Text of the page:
Office of the Attorney General News Release Archive



Wednesday, October 31, 2001

NURSING HOME EXECUTIVE PLEADS GUILTY TO DEADLY CONDUCT

Conviction Links Rocky Lemon to Abuses at Crane County Facility

AUSTIN - Texas Attorney General John Cornyn and Crane County District Attorney Michael Fostel have obtained a guilty plea from nursing home corporate executive Rocky R. Lemon, 39, of Los Angeles. Lemon will not apply for a license to operate a long-term care facility in Texas during his two-year term of probation, according to the plea agreement.

The entry of Lemon's plea marks the first time the attorney general's office has obtained the conviction of a top-level executive charged with a criminal offense linked to quality of care in Texas. He was indicted in Crane County in August of 2000 and subsequently arrested in Los Angeles by local authorities.

Lemon's Crescent/TLC nursing center in Crane came under the scrutiny of Cornyn's Medicaid Fraud Control Unit early last year. He pled guilty to deadly conduct for the persistent neglect of a nursing home resident named in the indictment and under his care. By pleading guilty, Lemon admitted to recklessly engaging in conduct that placed the victim in imminent danger of serious injury.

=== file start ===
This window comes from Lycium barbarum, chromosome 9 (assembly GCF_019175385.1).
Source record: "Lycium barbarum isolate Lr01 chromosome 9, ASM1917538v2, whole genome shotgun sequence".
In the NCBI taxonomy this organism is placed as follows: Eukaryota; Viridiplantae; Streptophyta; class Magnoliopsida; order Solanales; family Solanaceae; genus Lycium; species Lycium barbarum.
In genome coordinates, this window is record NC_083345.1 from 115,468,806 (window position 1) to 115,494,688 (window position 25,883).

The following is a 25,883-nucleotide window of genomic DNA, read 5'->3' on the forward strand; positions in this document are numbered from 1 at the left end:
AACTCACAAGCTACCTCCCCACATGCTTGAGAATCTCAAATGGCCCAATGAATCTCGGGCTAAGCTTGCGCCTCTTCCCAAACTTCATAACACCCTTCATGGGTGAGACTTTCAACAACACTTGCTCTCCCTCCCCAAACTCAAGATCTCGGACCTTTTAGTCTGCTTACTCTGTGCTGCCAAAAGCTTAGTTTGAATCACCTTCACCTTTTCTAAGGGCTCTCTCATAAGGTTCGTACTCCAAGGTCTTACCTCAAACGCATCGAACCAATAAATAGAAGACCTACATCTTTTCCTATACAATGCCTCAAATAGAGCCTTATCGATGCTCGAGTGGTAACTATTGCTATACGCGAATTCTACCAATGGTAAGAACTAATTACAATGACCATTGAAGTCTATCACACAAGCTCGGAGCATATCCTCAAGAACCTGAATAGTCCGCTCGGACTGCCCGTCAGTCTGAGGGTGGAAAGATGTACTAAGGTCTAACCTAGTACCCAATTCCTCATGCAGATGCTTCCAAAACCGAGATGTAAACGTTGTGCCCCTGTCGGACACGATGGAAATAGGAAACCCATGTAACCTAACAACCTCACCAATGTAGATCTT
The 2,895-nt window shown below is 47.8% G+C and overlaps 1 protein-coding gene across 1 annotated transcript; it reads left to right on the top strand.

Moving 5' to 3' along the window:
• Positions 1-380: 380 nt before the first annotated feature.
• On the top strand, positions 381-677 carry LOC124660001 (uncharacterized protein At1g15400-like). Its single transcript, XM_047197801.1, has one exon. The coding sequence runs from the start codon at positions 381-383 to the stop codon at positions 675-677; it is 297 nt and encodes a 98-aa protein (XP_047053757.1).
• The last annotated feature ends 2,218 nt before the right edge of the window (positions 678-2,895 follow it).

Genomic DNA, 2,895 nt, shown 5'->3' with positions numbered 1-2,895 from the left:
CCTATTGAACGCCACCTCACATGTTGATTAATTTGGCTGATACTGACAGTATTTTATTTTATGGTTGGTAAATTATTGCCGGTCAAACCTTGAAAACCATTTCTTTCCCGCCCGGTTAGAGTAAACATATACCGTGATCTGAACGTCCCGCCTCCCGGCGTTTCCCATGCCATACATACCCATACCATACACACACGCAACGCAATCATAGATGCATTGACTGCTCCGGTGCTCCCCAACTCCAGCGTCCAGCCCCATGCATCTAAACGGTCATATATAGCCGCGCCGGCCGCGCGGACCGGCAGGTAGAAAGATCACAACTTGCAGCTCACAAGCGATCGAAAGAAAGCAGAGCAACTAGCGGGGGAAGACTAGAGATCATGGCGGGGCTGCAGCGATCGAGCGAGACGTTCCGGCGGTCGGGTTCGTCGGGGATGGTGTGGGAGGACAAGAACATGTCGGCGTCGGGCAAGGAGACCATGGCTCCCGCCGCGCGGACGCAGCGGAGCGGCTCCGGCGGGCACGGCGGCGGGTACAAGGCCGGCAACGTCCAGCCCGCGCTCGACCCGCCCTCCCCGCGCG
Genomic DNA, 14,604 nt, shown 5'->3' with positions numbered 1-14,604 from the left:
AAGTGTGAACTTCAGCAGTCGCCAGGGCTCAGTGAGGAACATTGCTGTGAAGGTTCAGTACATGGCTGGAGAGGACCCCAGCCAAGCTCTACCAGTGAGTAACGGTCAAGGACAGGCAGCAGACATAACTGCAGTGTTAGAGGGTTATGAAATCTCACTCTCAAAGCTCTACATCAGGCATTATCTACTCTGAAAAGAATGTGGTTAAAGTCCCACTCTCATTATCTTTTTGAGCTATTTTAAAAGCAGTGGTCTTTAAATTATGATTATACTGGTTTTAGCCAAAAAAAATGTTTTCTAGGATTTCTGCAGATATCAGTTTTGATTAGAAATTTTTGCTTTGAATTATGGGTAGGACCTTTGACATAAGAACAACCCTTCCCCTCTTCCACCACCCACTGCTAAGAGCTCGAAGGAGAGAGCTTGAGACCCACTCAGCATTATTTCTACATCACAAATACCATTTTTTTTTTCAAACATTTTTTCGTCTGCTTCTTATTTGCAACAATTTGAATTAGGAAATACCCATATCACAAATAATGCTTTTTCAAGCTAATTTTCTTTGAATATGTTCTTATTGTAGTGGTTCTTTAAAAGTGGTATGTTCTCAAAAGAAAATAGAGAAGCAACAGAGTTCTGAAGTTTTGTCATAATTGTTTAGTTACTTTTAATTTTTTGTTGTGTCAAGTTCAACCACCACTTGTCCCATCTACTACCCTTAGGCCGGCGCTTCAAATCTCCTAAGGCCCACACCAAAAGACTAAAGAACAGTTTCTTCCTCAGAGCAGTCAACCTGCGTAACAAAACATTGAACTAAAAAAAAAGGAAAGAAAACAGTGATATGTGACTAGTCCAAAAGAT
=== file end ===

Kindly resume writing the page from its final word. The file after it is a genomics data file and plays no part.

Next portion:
"This case goes to show that top corporate officers in this industry can't shun responsibility, hide behind some perceived cloak of official immunity and recklessly endanger elderly residents," said Attorney General Cornyn. "The state of Texas will not tolerate the abuse of those most in need."

Lemon was sentenced Monday in the 109th District Court to two years deferred adjudication, fined $4,000 and assessed $5,000 for investigative costs. A key provision prohibits Lemon from obtaining a license to operate an elder care facility in Texas for the duration of his probation. The case was investigated by the Attorney General's Medicaid Fraud Control Unit and prosecuted by the Crane County district attorney's office.

Complaints about the serious decline in care at this home from a relative of a resident prompted Medicaid fraud officials to investigate last year. They found the resident suffering from severe bed sores and general neglect.

Last March, the Attorney General's Office and the Department of Human Services were tasked with finding experienced trustees to operate 14 of Lemon's nursing homes in northeast and south Texas, which he had abandoned. Some of these residents had to be moved to other facilities for proper treatment.

Lemon has also operated nursing facilities in Oklahoma and California, where similar investigations have occurred.

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